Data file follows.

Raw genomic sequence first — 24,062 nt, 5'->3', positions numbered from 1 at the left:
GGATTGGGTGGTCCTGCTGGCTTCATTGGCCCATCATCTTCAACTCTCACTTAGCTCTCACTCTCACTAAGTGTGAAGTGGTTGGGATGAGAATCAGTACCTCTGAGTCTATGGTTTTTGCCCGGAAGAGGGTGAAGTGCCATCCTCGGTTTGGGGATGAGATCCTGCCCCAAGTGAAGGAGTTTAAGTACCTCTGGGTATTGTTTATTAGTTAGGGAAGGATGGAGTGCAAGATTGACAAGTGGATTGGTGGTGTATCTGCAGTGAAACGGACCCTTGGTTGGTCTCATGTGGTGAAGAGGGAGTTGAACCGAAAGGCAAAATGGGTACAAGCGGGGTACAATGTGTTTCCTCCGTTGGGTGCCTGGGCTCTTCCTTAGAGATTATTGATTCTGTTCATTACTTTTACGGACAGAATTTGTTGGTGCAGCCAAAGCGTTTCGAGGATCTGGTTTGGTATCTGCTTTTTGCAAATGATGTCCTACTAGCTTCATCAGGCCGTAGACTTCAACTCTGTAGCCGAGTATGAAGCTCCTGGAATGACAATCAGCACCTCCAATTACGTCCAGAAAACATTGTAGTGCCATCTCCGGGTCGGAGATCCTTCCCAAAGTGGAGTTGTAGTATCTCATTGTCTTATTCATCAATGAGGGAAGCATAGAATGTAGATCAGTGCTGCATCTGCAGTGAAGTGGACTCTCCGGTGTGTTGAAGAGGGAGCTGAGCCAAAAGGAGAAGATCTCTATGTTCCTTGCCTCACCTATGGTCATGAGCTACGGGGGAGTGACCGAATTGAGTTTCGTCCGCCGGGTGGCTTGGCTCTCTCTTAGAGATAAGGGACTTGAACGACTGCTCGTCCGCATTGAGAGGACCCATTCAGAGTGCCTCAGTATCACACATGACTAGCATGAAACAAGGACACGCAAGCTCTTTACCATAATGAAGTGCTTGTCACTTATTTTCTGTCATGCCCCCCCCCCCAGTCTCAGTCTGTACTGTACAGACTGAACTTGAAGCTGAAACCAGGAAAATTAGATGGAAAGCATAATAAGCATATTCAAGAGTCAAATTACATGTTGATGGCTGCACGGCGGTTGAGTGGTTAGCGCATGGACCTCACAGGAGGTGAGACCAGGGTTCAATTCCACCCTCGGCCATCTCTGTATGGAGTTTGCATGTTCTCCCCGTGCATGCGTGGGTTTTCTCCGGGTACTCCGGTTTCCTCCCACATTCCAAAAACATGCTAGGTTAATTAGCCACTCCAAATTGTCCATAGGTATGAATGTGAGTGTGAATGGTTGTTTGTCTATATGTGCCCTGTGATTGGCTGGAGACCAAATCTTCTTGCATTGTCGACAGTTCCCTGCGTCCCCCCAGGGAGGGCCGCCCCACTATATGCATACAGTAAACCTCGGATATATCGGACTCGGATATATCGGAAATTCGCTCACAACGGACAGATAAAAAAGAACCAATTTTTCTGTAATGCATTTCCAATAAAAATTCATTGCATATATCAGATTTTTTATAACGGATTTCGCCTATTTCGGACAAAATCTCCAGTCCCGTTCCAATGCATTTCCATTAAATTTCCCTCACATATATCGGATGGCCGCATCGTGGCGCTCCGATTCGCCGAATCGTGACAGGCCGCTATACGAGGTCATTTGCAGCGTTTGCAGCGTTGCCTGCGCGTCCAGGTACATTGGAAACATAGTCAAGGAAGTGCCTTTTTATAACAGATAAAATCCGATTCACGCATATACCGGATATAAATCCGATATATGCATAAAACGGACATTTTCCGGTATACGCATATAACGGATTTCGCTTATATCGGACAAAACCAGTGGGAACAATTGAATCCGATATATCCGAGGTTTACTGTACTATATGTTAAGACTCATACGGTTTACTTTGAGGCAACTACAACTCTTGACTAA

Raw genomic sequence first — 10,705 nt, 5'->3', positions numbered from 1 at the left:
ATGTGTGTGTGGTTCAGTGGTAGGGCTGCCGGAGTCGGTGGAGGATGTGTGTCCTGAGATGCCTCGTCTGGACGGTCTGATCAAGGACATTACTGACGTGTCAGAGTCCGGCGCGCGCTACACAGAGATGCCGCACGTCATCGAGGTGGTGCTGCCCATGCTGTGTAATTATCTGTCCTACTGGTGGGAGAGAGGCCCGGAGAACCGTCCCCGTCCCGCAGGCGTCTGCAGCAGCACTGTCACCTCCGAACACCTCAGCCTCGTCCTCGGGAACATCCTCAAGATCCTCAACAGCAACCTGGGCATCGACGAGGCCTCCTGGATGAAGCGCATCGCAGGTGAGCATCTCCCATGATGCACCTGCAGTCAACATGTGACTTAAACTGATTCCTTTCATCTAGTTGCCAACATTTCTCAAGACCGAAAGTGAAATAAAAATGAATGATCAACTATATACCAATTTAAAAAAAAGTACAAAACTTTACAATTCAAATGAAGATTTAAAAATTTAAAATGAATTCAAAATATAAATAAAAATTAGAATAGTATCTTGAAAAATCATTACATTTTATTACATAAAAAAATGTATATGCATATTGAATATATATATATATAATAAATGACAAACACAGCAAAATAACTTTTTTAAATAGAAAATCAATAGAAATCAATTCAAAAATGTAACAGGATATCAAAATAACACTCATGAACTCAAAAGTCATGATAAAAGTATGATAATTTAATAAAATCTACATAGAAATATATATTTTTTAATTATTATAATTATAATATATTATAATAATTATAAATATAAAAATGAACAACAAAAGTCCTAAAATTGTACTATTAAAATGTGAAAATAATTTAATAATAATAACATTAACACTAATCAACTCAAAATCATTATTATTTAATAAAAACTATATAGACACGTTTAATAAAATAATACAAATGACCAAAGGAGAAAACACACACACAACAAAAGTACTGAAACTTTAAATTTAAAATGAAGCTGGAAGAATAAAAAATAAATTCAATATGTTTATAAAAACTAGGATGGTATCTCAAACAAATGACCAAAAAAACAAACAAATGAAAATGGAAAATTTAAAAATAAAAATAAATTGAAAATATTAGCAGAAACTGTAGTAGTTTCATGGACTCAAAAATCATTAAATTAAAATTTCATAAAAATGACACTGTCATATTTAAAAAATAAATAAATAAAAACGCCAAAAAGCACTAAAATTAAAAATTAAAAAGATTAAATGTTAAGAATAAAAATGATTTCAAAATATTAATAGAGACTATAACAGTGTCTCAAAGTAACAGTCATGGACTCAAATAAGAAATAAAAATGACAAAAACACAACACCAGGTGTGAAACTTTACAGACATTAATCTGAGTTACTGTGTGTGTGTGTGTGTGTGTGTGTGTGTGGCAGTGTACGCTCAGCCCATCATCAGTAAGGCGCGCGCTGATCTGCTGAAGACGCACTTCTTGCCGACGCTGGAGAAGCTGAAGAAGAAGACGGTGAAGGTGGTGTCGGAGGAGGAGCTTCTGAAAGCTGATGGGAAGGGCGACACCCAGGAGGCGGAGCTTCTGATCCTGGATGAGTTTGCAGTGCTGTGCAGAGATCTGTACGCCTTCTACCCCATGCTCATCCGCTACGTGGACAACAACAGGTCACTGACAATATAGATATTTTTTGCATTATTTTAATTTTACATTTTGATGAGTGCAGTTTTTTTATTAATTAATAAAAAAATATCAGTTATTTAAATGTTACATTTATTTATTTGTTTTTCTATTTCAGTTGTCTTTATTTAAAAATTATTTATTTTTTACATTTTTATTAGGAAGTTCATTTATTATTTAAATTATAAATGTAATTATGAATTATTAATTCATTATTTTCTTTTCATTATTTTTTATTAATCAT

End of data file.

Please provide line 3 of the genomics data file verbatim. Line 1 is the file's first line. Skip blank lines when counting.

Raw genomic sequence first — 10,705 nt, 5'->3', positions numbered from 1 at the left: